The granulation may be carried out in any suitable granulating apparatus including both a low shear granulating apparatus and a high-shear granulating apparatus. The granulation mixture is mixed for a period that is sufficient for the MCC to be substantially completely and evenly moistened with the granulating fluid and to develop the particle size of the MCC granules to the desired particle size ranges and distribution. Generally, the mixing time will depend, to some extent on the type of granulating apparatus employed. Over-mixing and over-wetting are generally undesirable since this may, in some cases, result in an increased density of the dried granulate and, concomitantly, a reduction in the effectiveness of cushioning property of the MCC granules.
Mixing must therefore be adjusted to result in a final MCC product having the desired characteristics. Thus, mixing step should be shortened if the density of the final, dried material begins to increase significantly. More preferably, mixing is carried out until MCC granules are produced which have particle sizes similar to the particle size range of the controlled release particles and density is not significantly increased relative to the ungranulated MCC.
At the conclusion of the period of mixing, the wet MCC granules can be forced through a screen that may vary from a screen size of about 12 mesh (1680 microns) to about 18 mesh (1000 microns). The mesh size of the screen is not of great significance in relation to the compression performance of the MCC granules. Therefore, screens having both larger and smaller mesh sizes are also believed to be useful in this process. As a result of passing through the screen, the MCC granules break up into smaller granules that are then dried. Drying is preferably carried out in a manner that does not significantly increase the density or alter the particle size and therefore reduce the cushioning property of the dried, MCC granules. The use of certain types of granulation techniques may eliminate the need for wet screening of the MCC granules.
The preferred method of drying is controlled drying. Controlled drying is the removal of substantially all of the water-miscible polar organic solvent component of the granulating fluid from the MCC granules at a controlled rate. Preferably, at least 50% of the water-miscible polar organic solvent is removed by controlled drying, and, more preferably at least 60-80% of the water-miscible polar organic solvent is removed by controlled drying. More specifically, the rate of the controlled drying step is controlled by carrying out the drying step with no more than a minimal input of heat or reduction in pressure for drying. Controlled drying may be carried out in drying trays without employing an external source of heat and/or reduced pressure or by use of a fluid-bed dryer. When all, or nearly all, of the polar organic solvent has been removed, the remaining granulating fluid may be removed using elevated temperatures and/or reduction in pressure in an oven, a fluid-bed dryer, or by using any other suitable method of drying. The dried MCC granules may have a water content of up to about 15% by weight, and more preferably up to about 8% by weight, based on the weight of the MCC granules.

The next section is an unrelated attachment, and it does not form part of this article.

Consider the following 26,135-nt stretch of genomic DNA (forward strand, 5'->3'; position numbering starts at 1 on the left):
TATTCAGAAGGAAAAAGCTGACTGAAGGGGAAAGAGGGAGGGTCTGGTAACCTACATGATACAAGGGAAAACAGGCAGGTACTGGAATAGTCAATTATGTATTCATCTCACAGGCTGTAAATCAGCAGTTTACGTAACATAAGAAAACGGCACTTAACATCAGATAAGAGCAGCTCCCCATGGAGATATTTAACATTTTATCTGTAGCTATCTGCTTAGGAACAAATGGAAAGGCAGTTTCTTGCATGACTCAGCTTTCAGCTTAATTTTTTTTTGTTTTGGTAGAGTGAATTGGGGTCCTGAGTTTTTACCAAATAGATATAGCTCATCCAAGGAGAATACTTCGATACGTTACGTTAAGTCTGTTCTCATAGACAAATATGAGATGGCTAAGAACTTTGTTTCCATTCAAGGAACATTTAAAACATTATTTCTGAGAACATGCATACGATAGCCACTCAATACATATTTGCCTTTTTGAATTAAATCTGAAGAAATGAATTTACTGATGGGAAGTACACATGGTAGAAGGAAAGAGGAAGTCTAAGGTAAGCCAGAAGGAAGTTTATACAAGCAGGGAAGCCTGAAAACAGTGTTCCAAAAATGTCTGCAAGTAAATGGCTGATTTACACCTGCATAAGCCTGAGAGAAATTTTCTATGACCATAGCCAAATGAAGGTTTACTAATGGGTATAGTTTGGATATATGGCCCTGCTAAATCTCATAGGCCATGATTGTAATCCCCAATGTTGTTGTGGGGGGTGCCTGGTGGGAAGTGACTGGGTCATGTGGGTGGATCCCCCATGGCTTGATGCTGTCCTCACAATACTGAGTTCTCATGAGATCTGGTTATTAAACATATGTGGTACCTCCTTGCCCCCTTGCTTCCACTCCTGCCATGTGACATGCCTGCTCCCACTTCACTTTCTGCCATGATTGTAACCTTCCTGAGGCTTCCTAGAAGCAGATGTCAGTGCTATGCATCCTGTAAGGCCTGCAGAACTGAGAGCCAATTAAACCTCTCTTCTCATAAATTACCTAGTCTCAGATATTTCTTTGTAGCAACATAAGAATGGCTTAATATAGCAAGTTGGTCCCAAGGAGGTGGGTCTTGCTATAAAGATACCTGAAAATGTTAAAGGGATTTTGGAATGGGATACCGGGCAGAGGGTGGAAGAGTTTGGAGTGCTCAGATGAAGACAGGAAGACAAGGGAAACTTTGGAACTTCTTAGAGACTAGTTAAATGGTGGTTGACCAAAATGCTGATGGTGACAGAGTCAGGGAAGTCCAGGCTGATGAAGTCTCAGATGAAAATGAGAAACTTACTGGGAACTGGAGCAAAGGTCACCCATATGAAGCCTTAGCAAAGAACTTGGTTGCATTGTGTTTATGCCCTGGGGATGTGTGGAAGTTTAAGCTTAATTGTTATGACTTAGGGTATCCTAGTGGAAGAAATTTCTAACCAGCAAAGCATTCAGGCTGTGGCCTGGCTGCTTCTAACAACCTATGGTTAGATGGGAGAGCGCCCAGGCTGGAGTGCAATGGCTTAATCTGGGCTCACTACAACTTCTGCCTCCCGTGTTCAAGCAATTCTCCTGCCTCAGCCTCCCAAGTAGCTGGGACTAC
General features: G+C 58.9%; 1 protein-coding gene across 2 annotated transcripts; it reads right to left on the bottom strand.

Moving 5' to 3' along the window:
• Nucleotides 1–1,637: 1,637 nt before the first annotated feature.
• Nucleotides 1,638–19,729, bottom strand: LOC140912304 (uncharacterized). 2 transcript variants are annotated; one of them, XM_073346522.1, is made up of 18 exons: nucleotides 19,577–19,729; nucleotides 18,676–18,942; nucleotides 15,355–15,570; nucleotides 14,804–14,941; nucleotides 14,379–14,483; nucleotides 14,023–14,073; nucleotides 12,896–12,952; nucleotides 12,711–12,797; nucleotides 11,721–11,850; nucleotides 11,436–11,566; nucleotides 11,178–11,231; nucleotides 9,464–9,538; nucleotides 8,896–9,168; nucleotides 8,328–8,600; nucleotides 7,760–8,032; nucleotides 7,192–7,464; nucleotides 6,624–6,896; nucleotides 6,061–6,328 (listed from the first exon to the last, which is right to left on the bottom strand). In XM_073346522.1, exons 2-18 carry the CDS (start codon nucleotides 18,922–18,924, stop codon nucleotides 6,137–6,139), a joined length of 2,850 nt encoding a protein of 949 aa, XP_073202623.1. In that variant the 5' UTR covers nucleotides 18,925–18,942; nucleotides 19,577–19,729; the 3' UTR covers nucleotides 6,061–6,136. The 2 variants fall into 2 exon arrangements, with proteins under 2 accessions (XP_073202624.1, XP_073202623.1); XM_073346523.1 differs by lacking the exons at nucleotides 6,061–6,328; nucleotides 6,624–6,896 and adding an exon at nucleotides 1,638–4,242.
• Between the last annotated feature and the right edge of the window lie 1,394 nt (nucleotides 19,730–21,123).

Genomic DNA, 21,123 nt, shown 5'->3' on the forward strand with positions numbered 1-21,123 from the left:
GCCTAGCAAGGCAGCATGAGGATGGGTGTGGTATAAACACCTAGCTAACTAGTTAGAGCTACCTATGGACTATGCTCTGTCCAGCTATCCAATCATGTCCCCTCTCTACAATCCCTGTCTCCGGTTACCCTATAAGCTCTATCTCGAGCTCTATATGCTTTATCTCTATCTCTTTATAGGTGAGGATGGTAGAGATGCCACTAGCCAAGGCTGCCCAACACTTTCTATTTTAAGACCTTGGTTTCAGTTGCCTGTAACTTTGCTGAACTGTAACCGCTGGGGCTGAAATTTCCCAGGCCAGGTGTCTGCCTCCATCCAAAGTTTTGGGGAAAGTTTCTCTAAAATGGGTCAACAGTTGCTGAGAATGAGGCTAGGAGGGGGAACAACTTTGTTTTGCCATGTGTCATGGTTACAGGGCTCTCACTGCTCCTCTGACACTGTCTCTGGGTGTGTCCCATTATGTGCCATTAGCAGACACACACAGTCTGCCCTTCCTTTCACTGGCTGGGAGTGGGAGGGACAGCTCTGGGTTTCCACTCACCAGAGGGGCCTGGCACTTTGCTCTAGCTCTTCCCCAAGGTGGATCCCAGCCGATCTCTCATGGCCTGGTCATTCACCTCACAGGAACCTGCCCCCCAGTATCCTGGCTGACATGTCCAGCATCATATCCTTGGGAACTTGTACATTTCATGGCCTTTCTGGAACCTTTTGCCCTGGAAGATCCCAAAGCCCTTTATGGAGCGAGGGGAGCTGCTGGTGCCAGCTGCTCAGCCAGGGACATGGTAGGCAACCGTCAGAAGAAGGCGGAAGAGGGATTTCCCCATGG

Drying too rapidly when significant amounts of the polar organic solvent are still present in the MCC granules may accelerate the removal of the polar organic solvent, leaving water, which may promote excessive hydrogen bonding within the MCC granules. Hydrogen bonding within the aggregates generally leads to denser, less porous granules which may not provide as much cushioning as comparable MCC granules which were dried more slowly. Also, it is generally unnecessary to freeze the water component of the granulating fluid during the drying process.
Suitable, polar, water-miscible, organic solvents which may be used as a component of the granulating fluid include methanol, ethanol, propanol, isopropanol, t-butyl alcohol and acetone. Of these, isopropanol is preferred. Based on the performance of various MCC granules in tablets, there is a minimum amount of the polar organic solvent that must be present during granulation to produce an MCC granule that can provide effective cushioning during tableting. The volume ratio of water to polar organic solvent in the granulating fluid can be from about 15:85 to 85:15. The larger the water content of the granulating fluid, the less granulating fluid that will be required. If more granulating fluid is required, a larger polar organic solvent content of the granulating fluid may be employed. Thus, it is possible to use a volume ratio of, for example 30:70 water to polar organic solvent, provided sufficient granulating fluid, for example, 1.4 times the weight of the MCC being granulated, is used. The same degree of cushioning can be produced by using equal weights of MCC and granulating fluid (i.e. a 1:1 ratio) that is comprised of a volume ratio of 70:30 water to polar organic solvent.
The dried, porous MCC granules of this invention may be incorporated into formulations to be tableted. As exemplified herein, formulations comprising the MCC granules, controlled release particles containing theophylline, and colloidal silicon dioxide are tableted. In commercial applications, additional additives which may be useful in these tablet formulations include binders, disintegrants, anti-adherents, surfactants, flow aids, sweeteners and flavoring agents, lubricants and the like, as known by those skilled in the art.
As produced in this process, the particle size of the MCC granules can be distributed over a wide range, typically including particles smaller than about 100 microns to particles larger than 2000 microns. More preferably, the MCC granules have particle sizes distributed over a range of about 150 to 1500 microns and even more preferably 250-1250 microns.